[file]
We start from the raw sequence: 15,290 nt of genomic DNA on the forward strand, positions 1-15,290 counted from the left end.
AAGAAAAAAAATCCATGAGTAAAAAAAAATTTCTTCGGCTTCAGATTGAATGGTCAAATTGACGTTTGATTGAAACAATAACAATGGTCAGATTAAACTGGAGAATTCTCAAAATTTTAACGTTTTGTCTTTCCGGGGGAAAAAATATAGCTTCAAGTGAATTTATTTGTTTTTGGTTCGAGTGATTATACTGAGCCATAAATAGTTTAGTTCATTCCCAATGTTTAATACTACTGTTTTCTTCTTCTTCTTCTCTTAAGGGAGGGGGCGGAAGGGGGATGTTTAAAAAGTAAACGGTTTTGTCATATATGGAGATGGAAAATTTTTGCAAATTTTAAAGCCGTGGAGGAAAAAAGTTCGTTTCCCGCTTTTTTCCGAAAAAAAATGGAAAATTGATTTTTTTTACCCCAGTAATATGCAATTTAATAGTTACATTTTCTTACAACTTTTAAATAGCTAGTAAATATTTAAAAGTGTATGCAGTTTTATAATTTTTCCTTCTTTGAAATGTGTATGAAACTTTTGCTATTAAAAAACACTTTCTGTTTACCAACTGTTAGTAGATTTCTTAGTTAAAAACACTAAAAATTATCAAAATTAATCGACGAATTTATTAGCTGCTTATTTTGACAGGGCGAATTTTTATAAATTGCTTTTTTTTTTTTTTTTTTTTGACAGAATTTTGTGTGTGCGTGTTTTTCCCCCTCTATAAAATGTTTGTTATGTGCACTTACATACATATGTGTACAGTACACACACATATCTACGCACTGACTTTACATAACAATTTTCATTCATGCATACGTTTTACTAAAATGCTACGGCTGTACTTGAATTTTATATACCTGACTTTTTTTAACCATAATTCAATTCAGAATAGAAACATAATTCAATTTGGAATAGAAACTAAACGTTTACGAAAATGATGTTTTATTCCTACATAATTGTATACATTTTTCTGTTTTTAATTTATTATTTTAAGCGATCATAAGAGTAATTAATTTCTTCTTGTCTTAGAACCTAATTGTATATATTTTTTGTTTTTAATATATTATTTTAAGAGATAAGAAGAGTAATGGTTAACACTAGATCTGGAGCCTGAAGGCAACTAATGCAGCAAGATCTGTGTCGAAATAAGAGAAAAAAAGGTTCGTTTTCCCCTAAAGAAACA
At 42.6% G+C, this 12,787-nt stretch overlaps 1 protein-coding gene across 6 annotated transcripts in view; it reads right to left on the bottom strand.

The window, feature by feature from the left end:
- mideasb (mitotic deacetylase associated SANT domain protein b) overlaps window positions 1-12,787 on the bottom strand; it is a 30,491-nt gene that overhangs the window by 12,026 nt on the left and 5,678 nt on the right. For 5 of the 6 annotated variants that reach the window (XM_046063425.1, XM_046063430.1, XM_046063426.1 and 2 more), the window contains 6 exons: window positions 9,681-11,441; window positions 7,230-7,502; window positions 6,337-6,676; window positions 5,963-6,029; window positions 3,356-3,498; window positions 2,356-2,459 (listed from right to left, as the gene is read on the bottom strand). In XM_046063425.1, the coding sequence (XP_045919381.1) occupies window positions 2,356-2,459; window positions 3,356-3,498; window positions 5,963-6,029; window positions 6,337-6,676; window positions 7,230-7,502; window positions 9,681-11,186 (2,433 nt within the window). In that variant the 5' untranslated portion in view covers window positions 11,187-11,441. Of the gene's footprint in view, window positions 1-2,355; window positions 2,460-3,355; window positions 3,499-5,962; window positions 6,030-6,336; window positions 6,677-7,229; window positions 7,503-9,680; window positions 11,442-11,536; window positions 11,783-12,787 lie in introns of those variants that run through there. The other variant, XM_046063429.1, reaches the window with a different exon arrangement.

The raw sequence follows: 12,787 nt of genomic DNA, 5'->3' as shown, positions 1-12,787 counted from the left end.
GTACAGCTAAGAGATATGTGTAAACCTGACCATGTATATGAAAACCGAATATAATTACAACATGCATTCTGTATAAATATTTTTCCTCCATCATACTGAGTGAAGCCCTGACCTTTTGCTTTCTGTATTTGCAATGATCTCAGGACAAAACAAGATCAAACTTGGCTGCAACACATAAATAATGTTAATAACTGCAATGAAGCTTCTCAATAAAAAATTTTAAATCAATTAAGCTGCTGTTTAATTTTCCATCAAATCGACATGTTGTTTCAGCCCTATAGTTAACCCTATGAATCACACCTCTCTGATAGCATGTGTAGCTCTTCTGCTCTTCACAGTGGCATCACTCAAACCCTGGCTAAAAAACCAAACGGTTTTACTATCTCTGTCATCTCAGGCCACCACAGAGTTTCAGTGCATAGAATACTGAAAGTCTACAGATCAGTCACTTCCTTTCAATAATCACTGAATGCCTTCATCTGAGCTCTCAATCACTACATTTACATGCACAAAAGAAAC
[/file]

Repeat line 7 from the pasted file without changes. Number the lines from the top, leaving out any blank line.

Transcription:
GTACAGCTAAGAGATATGTGTAAACCTGACCATGTATATGAAAACCGAATATAATTACAACATGCATTCTGTATAAATATTTTTCCTCCATCATACTGAGTGAAGCCCTGACCTTTTGCTTTCTGTATTTGCAATGATCTCAGGACAAAACAAGATCAAACTTGGCTGCAACACATAAATAATGTTAATAACTGCAATGAAGCTTCTCAATAAAAAATTTTAAATCAATTAAGCTGCTGTTTAATTTTCCATCAAATCGACATGTTGTTTCAGCCCTATAGTTAACCCTATGAATCACACCTCTCTGATAGCATGTGTAGCTCTTCTGCTCTTCACAGTGGCATCACTCAAACCCTGGCTAAAAAACCAAACGGTTTTACTATCTCTGTCATCTCAGGCCACCACAGAGTTTCAGTGCATAGAATACTGAAAGTCTACAGATCAGTCACTTCCTTTCAATAATCACTGAATGCCTTCATCTGAGCTCTCAATCACTACATTTACATGCACAAAAGAAAC